New Research Seeks to Limit MYC Role in B-Cell Lymphomas


According to a study published in the Journal of Clinical Investigation, scientists may have uncovered a previously unknown cell signalling pathway in B-cell lymphoma that could be exploited as an effective treatment path.

The lead author of the study is Andrei Thomas-Tikhonenko, Ph.D., an oncology researcher at The Children's Hospital of Philadelphia.

The discovery is in regards to a familiar family of oncogenes in B-cell lymphoma, known as MYC. MYC codes for myc, a protein that at very high levels kick-starts unceasing cell proliferation.

These researchers looked for proteins on the cell surface and looked at one known as CD19, which is present on the surface of all cells and that is good at recognizing foreign invaders. CD19 is required to stabilize the myc protein, and when stable and found at high levels, it causes cancer. Furthermore, high levels of the Myc protein tend to result in poorer patient outcomes.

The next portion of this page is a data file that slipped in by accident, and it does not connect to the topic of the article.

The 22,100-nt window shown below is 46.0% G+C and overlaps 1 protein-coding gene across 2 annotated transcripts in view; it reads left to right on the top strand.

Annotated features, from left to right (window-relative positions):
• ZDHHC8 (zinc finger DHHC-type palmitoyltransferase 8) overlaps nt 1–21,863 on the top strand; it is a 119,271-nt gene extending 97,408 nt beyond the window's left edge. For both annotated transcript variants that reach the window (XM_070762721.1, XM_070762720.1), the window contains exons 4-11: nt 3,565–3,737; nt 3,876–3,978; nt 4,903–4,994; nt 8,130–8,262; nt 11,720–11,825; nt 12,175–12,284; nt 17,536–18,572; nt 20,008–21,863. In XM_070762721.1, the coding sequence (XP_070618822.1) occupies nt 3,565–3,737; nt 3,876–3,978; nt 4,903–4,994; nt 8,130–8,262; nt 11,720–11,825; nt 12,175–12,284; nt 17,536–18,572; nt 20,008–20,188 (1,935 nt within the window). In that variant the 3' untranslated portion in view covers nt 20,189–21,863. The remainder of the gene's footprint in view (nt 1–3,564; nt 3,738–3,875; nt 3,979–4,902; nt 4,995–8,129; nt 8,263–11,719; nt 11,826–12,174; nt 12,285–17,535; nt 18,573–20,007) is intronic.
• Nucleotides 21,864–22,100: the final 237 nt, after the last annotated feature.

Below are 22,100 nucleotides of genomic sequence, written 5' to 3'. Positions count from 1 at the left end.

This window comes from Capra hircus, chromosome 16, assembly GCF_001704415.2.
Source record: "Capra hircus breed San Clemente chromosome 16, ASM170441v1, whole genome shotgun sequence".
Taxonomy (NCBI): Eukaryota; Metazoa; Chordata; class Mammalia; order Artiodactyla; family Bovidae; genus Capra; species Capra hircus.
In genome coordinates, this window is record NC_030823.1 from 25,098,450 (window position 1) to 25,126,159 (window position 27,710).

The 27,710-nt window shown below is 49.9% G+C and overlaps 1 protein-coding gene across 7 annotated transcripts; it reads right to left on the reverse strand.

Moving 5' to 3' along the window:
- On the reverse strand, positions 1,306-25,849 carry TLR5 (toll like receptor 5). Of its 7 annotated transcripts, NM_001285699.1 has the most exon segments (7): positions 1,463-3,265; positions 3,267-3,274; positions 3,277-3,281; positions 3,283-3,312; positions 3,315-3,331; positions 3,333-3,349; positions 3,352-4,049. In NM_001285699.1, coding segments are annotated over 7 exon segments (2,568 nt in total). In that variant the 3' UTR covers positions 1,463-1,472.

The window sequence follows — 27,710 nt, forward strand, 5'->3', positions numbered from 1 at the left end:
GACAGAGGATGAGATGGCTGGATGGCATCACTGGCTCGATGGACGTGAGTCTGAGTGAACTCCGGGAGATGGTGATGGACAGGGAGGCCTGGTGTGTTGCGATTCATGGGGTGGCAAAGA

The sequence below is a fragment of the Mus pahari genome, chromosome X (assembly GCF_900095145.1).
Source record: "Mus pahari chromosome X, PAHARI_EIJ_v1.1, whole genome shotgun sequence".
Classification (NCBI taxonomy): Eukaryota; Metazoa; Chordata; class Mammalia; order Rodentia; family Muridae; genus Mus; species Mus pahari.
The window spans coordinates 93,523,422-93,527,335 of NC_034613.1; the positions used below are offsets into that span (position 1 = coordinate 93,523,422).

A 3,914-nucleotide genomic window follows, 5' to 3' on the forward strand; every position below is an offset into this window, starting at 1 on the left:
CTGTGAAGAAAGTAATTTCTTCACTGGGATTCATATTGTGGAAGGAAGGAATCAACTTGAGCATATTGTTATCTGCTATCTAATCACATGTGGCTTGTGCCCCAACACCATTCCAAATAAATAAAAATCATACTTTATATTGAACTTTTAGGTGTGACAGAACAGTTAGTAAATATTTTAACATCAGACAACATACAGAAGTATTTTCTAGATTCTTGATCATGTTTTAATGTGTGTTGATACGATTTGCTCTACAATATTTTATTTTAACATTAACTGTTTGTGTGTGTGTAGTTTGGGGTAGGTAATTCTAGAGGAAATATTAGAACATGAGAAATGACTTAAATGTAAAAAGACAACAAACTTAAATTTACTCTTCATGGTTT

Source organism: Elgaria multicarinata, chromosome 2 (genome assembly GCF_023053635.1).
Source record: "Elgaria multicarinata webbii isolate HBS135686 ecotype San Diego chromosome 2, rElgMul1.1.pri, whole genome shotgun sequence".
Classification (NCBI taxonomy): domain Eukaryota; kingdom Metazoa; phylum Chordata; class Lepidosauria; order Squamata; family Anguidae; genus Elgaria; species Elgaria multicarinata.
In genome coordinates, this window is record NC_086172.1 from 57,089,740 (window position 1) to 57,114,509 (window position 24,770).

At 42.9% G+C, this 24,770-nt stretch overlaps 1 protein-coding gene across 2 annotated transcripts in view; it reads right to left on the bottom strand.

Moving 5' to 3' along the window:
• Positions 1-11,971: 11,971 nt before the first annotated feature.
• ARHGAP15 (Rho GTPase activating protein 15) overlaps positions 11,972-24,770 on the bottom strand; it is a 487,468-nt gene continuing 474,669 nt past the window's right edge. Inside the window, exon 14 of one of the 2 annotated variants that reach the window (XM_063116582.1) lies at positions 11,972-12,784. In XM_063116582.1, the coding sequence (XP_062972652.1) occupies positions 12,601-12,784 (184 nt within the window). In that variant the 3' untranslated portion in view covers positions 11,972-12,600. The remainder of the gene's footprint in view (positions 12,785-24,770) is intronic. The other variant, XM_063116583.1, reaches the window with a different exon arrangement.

Normally when you inhibit one signaling pathway, the cell finds another path, but with CD19 that isn't the case. If you inhibit the CD19 pathway, you can inhibit the levels of the Myc protein.

However, broad-based antibodies that sweep through and kill all cells with certain cell surface receptors are compromising patient immune systems. Thomas-Tikhonenko thinks that the absence of a newly developed pathway for CD19 suggests that specific therapies could exploit this pathway and be much more selective about the cells that are killed, thereby potentially making treatments safer and with fewer side effects.

Source: Medical News Today

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